Stern action should be taken in this regard. The employees found guilty of corruption should be shown the door. Paying bribes for an interrupted supply of gas and power increases production cost. Efforts are needed to address corruption in the distribution system.

The agreements about the purchase of gas made by the previous government were scandalised by the National Accountability Bureau, which accused the ministers of graft but could not prove the allegations in courts. New agreements for enhanced supplies were delayed.

Pakistan is now left with limited domestic gas reserves. The previous government entered into an agreement with Qatar at a competitive rate at that time. Still, the imported gas supplies were not enough to meet the domestic demand. In times of short supplies, the global gas producers increase the rates. They then supply gas in floating vessels at the market rate. The present regime has failed to enter a long-term agreement with Qatar or other suppliers.

The country’s gas storage capacity is also limited because approval of new storage facilities faced usual bureaucratic hurdles. The present regime also entered into gas supply agreements. Some of these agreements were not honoured by the suppliers. Instead, they chose to pay the penalties for default and still made profits. Perhaps the Pakistani negotiators had entered into a flawed deal. Once there was a global shortage, Pakistani buyers were denied out of contract supplies.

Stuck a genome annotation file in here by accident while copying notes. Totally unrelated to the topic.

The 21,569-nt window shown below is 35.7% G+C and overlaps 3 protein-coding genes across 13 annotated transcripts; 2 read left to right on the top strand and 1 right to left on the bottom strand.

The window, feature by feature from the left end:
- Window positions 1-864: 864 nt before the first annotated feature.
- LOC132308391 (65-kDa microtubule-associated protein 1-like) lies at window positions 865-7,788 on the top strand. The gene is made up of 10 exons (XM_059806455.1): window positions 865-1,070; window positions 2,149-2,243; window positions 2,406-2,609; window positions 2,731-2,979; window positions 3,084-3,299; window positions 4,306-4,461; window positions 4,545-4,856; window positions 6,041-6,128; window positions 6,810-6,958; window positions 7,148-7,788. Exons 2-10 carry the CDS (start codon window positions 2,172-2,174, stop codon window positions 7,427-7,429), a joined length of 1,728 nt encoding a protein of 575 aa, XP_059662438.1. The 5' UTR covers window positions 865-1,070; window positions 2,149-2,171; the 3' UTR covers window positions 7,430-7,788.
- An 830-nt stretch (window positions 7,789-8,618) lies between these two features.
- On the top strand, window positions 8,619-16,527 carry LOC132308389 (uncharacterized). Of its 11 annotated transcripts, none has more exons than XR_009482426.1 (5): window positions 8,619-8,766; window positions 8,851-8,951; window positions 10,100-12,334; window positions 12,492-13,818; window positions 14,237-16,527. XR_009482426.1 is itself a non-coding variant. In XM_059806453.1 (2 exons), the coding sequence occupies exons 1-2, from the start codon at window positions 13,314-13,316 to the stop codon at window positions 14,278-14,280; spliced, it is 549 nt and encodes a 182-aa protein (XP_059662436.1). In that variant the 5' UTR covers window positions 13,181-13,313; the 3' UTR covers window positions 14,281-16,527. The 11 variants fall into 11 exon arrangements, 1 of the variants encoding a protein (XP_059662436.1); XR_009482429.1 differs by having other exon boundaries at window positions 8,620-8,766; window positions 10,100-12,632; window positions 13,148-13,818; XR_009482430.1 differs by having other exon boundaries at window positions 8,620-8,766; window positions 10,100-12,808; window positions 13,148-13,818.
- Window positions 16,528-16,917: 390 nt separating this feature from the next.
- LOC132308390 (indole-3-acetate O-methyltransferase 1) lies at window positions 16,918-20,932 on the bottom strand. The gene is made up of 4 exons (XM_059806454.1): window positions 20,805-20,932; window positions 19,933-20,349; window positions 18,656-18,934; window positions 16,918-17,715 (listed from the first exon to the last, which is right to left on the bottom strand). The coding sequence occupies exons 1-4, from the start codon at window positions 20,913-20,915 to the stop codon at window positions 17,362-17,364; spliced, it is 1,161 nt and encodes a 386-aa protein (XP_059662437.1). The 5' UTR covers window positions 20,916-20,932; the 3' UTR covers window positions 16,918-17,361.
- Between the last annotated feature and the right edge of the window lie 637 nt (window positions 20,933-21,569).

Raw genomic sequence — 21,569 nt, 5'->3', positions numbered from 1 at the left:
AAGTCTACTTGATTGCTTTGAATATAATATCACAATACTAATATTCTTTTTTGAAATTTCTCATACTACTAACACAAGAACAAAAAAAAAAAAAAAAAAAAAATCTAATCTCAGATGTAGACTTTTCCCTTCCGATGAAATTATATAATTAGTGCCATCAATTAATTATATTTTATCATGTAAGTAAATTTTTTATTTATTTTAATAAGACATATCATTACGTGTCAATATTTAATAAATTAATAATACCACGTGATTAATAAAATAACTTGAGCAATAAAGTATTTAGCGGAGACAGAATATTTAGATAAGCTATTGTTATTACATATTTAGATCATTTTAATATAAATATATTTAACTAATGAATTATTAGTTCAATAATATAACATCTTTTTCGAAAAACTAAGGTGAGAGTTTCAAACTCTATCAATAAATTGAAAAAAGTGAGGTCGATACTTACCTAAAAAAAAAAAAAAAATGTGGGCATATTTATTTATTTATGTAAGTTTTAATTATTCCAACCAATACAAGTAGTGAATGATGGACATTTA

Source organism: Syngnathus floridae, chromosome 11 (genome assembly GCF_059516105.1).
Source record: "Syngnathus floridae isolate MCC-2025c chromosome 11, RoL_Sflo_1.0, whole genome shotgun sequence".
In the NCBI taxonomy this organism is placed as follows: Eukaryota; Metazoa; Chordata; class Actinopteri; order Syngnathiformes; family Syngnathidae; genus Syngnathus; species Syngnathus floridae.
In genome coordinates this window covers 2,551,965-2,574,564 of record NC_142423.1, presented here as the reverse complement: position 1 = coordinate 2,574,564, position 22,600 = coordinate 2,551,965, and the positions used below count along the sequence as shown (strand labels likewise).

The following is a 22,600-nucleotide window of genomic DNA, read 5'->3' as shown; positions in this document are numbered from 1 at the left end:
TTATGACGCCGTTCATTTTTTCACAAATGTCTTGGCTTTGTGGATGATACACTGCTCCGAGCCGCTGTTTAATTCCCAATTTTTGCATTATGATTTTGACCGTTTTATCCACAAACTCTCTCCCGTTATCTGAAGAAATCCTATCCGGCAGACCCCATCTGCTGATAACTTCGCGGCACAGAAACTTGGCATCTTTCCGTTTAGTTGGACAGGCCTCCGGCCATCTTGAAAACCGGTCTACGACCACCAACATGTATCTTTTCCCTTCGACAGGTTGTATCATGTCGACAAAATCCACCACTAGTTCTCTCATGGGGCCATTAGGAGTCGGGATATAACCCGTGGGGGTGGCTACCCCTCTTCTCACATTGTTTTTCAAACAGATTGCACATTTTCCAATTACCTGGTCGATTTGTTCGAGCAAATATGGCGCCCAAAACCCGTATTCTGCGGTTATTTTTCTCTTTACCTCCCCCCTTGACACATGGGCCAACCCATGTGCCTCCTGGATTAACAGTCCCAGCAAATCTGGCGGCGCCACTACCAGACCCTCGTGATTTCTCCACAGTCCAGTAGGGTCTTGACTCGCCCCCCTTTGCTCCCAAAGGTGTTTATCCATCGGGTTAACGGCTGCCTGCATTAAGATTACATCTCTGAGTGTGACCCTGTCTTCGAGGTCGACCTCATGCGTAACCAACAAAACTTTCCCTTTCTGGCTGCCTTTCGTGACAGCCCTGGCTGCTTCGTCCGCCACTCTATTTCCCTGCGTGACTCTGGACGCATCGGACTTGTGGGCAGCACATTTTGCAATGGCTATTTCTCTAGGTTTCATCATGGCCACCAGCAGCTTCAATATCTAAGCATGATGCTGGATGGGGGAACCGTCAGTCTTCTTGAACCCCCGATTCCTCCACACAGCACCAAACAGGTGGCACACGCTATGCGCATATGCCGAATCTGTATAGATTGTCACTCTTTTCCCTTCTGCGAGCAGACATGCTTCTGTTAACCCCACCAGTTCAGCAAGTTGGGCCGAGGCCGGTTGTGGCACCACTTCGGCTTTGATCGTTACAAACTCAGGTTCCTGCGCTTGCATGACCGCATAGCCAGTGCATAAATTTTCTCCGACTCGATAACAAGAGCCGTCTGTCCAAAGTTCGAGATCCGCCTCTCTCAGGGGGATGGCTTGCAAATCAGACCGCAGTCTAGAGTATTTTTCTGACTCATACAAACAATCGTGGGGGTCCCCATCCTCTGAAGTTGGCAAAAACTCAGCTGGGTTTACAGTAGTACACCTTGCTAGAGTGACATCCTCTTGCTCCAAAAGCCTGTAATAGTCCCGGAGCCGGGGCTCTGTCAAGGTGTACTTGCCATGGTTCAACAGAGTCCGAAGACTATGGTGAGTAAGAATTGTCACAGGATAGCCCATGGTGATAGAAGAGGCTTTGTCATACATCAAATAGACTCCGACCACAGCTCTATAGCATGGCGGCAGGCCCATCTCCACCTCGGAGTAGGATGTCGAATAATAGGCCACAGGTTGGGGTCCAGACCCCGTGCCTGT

The PTI government also entered into an agreement with the exporting industries, particularly textile exporters for uninterrupted supply of imported gas at a fixed rate of $6.5 per mmbtu immediately after assuming power. It did not take into account the possibility of a change in global gas rates. The gas we import is linked to the rate of crude oil in the global market. As the oil prices increase so does the price of gas.